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UIC News Tips
University of Illinois at Chicago Office of Public Affairs (MC 288)
601 S. Morgan St., Chicago, IL 60607-7113, (312) 996-3456, www.uic.edu/depts/paff

September 5 , 2000 Contact: Jody Oesterreicher, (312(0996-8277, joest@uic.edu



UIC is holding the nation's first campus-wide mercury thermometer exchange to protect the health of faculty, staff, students and their families and the environment from the accidental release of mercury from broken thermometers. In exchange for household fever thermometers, UIC will provide digital thermometers free-of-charge.


Mercury is toxic to humans and wildlife. Mercury affects the human brain, spinal cord, kidneys and liver. Spilled mercury evaporates unless properly cleaned up. It is released when a thermometer breaks and can pose risks to household members even at very low levels of exposure. Each mercury fever thermometer contains about 1 to 1.5 grams of mercury.


Wednesday, Sept. 13, 11 a.m. - 2 p.m.; Thursday, Sept. 14, 7 - 9 a.m. and 11 a.m. - 2 p.m.; and Friday, Sept. 15, 11 a.m. - 2 p.m. and 3 p.m. - 5 p.m.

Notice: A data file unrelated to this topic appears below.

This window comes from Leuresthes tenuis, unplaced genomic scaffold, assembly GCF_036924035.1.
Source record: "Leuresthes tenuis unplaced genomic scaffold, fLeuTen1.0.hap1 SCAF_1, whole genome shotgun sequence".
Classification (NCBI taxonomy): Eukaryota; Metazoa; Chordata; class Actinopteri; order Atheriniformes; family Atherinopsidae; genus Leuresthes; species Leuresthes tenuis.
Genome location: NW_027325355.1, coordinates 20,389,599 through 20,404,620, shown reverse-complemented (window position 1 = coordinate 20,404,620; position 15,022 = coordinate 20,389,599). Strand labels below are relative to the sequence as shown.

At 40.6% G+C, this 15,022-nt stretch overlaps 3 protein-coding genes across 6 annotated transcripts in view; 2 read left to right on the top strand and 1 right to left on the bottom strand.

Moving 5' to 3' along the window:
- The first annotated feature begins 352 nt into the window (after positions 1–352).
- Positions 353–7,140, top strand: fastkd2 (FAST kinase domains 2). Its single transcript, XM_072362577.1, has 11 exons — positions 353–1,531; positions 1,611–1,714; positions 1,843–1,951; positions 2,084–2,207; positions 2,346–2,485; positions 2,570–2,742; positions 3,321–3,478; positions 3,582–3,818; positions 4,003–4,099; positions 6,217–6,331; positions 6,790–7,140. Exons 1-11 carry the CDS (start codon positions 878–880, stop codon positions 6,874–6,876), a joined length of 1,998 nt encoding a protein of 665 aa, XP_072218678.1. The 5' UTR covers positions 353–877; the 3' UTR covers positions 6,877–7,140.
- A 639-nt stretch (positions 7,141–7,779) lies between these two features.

UIC Medical Sciences Building, 835 S. Wolcott St., first floor lobby


A coalition of UIC organizations including the Environmental Health and Safety Office, Green Campus Council, Sustainable Hospital Project in the School of Public Health, UICycle Program, and University Health Service are sponsoring the mercury thermometer exchange. UIC will provide one digital thermometer per household while supplies last.

Thermometers should be brought to UIC in their hard plastic cases to prevent breakage. If no case is available, thermometers can be placed in a clean, empty, plastic pop bottle with a screw-on lid, tightly capped. The case or bottle can be placed in a plastic bag for extra security.

A private foundation is funding the thermometer exchange, and Health Care Without Harm, a coalition of more than 200 organizations including hospitals, environmental groups and labor unions, is supporting the effort. The Illinois Environmental Protection Agency has arranged for the collected thermometers to be transported to a mercury recycling facility for the safe recovery of the mercury.

Cities including San Francisco, Ann Arbor, Mich., and Duluth, Minn., have banned the sale of glass mercury thermometers. Large retail chains including K-Mart, Rite Aid and Albertson's have stopped selling the devices. Health Care Without Harm has spearheaded the campaign to rid the nation of mercury thermometers.


Scott Sederstrom, Sustainable Hospital Project, (312) 355-1877

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